The Schwinn Bicycle Company is one of the best-known, well-loved bicycle brands the United States has ever seen. The company began in the late 1800s in Chicago, producing its still-famous single-speed Roadster, but evolved through racing campaigns, mergers with motorcycle companies and the military, stationary bikes, new innovations and ever-changing styles. The Collegiate line of bicycles was one of Schwinn's many success stories.
As the name suggests, the Collegiate series was marketed toward the college crowd, as a spinoff of Schwinn's popular "Varsity" models from the 1950s. Originally produced in Chicago in 1964, Collegiates were 26-inch lightweight bikes in boys' or girls' styles with coaster brakes. They could be ordered with 1-, 2-, 3-, 5- or 10-speed set-ups. Collegiates were sold throughout the 1960s and 1970s, according to "Classic Schwinn Bicycles" by William Love.
Advertising of the lightweight Schwinn classic models, such as the Collegiate, used phrases like, "sophisticated" and "bright-eyed" but also made mention of an ever-growing area of consumer interest: exercise. In 1969, a Schwinn ad read, "Do your jogging on a Scwhinn," and listed the Collegiate Sport at $77.95. The bikes were said to be easy to pedal, equipped with hand brakes, fast, fun and part of a regular exercise regimen.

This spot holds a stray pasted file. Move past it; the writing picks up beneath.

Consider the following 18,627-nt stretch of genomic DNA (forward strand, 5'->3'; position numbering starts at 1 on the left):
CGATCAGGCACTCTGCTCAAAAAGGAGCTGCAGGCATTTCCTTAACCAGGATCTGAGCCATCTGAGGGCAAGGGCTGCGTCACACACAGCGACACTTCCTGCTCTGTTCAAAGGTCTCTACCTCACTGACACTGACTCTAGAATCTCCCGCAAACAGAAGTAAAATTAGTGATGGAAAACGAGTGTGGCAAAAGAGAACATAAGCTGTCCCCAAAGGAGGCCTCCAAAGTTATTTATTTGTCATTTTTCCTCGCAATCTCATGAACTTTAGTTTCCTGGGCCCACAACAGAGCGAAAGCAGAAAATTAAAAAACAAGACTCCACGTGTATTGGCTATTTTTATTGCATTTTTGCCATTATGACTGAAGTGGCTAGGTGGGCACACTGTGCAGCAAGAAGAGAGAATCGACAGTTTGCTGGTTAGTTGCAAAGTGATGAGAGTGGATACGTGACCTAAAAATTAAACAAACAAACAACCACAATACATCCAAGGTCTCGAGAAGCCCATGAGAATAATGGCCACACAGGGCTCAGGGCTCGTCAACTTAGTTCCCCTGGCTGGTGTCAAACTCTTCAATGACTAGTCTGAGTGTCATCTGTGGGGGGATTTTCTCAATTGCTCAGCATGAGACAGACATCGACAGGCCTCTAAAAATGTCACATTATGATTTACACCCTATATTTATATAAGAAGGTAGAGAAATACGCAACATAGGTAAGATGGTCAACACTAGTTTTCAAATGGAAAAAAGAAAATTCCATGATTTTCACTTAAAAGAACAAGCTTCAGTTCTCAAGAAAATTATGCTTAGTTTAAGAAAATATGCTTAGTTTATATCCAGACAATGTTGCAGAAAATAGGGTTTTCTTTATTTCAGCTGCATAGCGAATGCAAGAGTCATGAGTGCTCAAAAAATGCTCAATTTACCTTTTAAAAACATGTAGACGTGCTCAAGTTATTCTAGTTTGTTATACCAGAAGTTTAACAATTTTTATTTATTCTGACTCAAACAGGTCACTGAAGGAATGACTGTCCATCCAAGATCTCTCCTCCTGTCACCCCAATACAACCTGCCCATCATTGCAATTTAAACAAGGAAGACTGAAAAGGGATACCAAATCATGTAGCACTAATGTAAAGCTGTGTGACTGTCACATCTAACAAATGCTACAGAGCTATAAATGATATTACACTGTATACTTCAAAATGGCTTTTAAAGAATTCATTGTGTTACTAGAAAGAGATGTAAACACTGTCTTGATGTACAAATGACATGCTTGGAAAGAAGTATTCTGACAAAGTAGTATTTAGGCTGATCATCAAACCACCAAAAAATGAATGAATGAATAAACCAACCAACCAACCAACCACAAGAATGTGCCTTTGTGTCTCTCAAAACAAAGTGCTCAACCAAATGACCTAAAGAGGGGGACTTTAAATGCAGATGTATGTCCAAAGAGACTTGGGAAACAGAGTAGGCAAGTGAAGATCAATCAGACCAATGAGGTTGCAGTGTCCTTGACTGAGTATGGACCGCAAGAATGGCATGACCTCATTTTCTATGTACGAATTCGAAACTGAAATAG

The 1970s brought incredible demand for Schwinn bicycles, according to Lou Dzierzak, author of the book "Schwinn." Because Schwinn bikes were known as the best in the industry, many athletes and celebrities promoted the bicycles, including Bobby Sherman who sat on his Schwinn Varsity on the cover of his record album. Also, Olympic gold medal skier Jean-Claude Killy proclaimed his fondness of his Le Tour IV on television and print ads alike. The Collegiate Sport, however, held the honor of being ridden by U.S. President Jimmy Carter, who pedaled it in order to relax. Pictures captured first lady Rosalynn Carter riding her Collegiate Sport while promoting Carter's energy conservation plans.
While the original Collegiates were pushed aside in popularity by BMX bikes and other newer, better selling models of the late 1970s and 1980s, Collegiates returned with the wave of nostalgia Schwinn rode into the new millennium. In the 1990s, Schwinn reproduced many older models with new technology but the same appearance as the vintage classics. Collegiates produced as late as 2010 include the same gear options as the originals, with prices ranging from $210 to $570.